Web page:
Lifestyle changes globally could cut emissions twice the size of Brazil’s by 2030, compared to technological solutions alone, according to a leaked draft of an upcoming Intergovernmental Panel on Climate Change (IPCC) scientific report.
Eating meat, air conditioning, flying and driving SUVs are among high carbon lifestyle choices on the rise, linked to disposable incomes. Those trends make consumer behaviour relevant to tackling climate change – particularly among the rich, who have the largest carbon footprints.
The draft IPCC report found that “individual behavioral change in isolation cannot reduce [greenhouse gas] emissions significantly” but “individuals can contribute to overcoming barriers and enable climate change mitigation”.
“If 10-30% of the population were to demonstrate commitment to low-carbon technologies, behaviors, and lifestyles, new social norms would be established,” the draft report says.
For decades, climate campaigners have hotly debated the relative importance of what individuals buy in creating change. Some argue it lets governments and big business off the hook, while others argue it is empowering and pressures governments and companies to act.
For the first time, the IPCC is to include a major section on demand-side measures in the section of assessment report 6 on how to stop global heating, due out in March 2022. A first draft of the summary for policymakers and opening chapter has been leaked by Extinction Rebellion scientists.
Summarising published scientific research, it finds that: “Lifestyle options like heating and cooling set-point adjustments, reduced appliance use, shifts to human-centred mobility and public transit, reduced air travel and improved recycling can deliver an additional 2 GtCo2eq savings in 2030 and 3 GtCo2eq savings 2050 beyond the savings achieved in conventional technology-centric mitigation scenarios.”
Total global greenhouse gas emissions were 59GtCo2 in 2018 and 2Gt is roughly twice the annual emissions of Brazil. Of this 59Gt, 38Gt was from fossil fuel and industry.
Karen Moberg is a researcher at the Western Norway Research Institute who studies the climate impact of household consumption in European countries. She told Climate Home News: “I’ve heard arguments like ‘why do you focus on individuals when it’s the fossil fuel companies that are the real bastards’ but it’s two sides of the same coin really. Saying that individual consumption matters does not mean that we should forget about how we produce our energy. We have to do both.”
The UK prime minister’s climate spokesperson Allegra Stratton recently launched a “one step greener” campaign by encouraging people to not rinse their dishes before they put them in dishwasher. This was heavily criticised as trivialising the issue.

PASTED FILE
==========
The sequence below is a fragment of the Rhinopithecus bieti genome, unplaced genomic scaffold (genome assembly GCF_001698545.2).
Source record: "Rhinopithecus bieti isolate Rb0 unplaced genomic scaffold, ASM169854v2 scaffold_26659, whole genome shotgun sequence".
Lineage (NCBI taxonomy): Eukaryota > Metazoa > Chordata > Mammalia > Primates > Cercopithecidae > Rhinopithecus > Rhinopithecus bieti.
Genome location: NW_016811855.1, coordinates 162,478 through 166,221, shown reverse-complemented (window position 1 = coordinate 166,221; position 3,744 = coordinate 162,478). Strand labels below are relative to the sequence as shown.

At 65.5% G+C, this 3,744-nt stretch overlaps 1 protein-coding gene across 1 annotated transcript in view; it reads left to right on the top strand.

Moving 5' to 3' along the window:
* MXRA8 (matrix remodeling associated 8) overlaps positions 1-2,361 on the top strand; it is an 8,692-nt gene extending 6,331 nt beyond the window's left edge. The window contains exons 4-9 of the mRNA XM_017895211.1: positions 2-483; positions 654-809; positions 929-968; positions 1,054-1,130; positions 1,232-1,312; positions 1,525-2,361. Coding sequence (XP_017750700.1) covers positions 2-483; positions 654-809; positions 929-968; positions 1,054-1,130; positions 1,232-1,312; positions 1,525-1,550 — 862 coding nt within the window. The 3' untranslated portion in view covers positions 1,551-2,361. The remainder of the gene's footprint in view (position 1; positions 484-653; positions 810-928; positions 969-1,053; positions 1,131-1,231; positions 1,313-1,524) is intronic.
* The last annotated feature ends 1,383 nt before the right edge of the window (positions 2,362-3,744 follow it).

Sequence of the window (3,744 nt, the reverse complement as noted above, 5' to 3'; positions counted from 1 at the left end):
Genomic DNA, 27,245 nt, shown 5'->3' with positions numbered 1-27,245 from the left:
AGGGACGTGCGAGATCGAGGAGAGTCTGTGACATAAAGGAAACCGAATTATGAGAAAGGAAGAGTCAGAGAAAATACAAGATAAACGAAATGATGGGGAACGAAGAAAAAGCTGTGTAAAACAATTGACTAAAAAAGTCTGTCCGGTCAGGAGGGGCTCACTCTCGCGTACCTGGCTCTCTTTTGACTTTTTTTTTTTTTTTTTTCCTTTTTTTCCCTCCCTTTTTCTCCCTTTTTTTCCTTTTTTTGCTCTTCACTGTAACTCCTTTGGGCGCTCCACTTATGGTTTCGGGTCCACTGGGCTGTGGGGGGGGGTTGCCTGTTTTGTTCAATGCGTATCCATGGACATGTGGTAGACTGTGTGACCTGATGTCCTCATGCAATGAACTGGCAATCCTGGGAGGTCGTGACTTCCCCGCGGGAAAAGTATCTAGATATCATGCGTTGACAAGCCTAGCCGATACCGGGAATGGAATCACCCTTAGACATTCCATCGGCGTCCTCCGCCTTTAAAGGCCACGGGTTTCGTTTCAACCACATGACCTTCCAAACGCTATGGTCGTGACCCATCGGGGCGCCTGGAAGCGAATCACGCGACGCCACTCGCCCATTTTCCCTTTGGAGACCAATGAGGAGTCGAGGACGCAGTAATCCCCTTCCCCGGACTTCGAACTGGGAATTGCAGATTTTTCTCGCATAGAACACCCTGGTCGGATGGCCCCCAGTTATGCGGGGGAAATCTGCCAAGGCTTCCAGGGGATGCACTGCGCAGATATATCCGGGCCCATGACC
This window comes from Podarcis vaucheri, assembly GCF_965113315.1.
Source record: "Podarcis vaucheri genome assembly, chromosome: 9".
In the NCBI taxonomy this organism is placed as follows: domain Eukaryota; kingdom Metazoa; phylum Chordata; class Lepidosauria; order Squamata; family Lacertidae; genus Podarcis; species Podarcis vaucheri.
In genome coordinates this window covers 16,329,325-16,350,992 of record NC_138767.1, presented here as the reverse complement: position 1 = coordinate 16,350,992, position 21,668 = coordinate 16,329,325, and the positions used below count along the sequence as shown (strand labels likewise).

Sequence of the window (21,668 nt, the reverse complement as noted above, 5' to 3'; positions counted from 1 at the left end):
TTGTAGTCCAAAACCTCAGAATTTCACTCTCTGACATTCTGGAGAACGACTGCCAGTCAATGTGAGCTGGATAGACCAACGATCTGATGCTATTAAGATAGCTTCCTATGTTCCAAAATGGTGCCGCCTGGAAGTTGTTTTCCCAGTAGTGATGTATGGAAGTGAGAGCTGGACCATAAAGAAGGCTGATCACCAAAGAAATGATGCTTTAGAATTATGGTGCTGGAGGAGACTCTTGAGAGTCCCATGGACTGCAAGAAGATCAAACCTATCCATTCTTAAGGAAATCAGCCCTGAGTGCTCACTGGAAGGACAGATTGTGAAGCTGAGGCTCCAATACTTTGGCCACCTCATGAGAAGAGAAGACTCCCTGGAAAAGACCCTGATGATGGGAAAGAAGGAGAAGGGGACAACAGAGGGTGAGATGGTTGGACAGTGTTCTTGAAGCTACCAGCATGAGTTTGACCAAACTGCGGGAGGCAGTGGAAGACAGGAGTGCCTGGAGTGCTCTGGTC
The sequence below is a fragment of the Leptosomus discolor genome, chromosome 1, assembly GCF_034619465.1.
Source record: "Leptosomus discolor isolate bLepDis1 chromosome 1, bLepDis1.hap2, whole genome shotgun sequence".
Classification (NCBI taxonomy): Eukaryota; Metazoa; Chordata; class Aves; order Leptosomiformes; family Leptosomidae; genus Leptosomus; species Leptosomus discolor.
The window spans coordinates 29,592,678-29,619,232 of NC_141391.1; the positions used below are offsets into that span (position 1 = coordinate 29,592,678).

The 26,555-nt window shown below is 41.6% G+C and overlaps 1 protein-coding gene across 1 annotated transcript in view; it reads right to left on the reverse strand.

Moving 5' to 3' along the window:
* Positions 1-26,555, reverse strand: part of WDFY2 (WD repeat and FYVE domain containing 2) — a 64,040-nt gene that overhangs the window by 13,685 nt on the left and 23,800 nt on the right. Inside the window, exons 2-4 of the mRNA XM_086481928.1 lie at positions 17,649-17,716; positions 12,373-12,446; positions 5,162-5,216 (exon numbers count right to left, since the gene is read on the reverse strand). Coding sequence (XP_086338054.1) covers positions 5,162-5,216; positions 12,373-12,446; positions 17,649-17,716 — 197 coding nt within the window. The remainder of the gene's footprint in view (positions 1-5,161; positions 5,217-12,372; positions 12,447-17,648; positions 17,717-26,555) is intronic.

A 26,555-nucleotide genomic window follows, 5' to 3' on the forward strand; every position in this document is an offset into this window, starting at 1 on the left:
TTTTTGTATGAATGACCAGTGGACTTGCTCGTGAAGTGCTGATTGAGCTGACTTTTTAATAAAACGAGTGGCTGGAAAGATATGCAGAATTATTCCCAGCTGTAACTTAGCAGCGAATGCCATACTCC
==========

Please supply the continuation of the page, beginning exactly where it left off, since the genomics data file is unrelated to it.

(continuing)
Moberg said that not rinsing dishes was a “low-impact action”. While these small changes “do matter”, she said, “it’s really about how we transport ourselves and the volumes of us doing so and what we eat and how it’s produced and how far it’s travelled and what the total energy use is in our dwellings”.
She added: “In addition to policies scaling up the energy system transition, we need government policies that aim at reducing individual consumption in a fair and equitable way.”
Aviation grew 28.5% between 2010 and 2020, SUV use 17% and meat consumption 12%, the draft report shows. Energy demand for household cooling grew 40% from 2010 to 2018.
The report says “a shift to diets with a higher share of plant-based protein in regions with excess consumption of calories and animal-source food can lead to substantial reductions in GHG emissions” and “plant-based diets can reduce GHG emissions by up to 50% compared to the average emissions intensive Western diet”.
While individuals can reduce their own meat consumption, the report finds that government action like a tax on red meat or an advertising campaign can help significantly. But these policies can be unpopular. In April, US Republicans falsely claimed President Joe Biden was planning to reduce the nation’s red meat eating as part of his climate plan.
The IPCC report is under review by government officials and scientists, and subject to change before its planned publication in February 2022. The IPCC does not comment on the contents of leaked drafts.
In a statement, Scientist Rebellion said they had leaked the document “because [we] expect the final version will be watered down”.
The final text of the summary for policymakers will be negotiated line by line between government representatives. Some, notably Saudi Arabia, have a record of seeking to weaken the language – but lead scientists are there to defend the evidence.
This article was amended on September 1, 2021, to correct the month in which the report is scheduled to be released and to clarify that the report is a draft.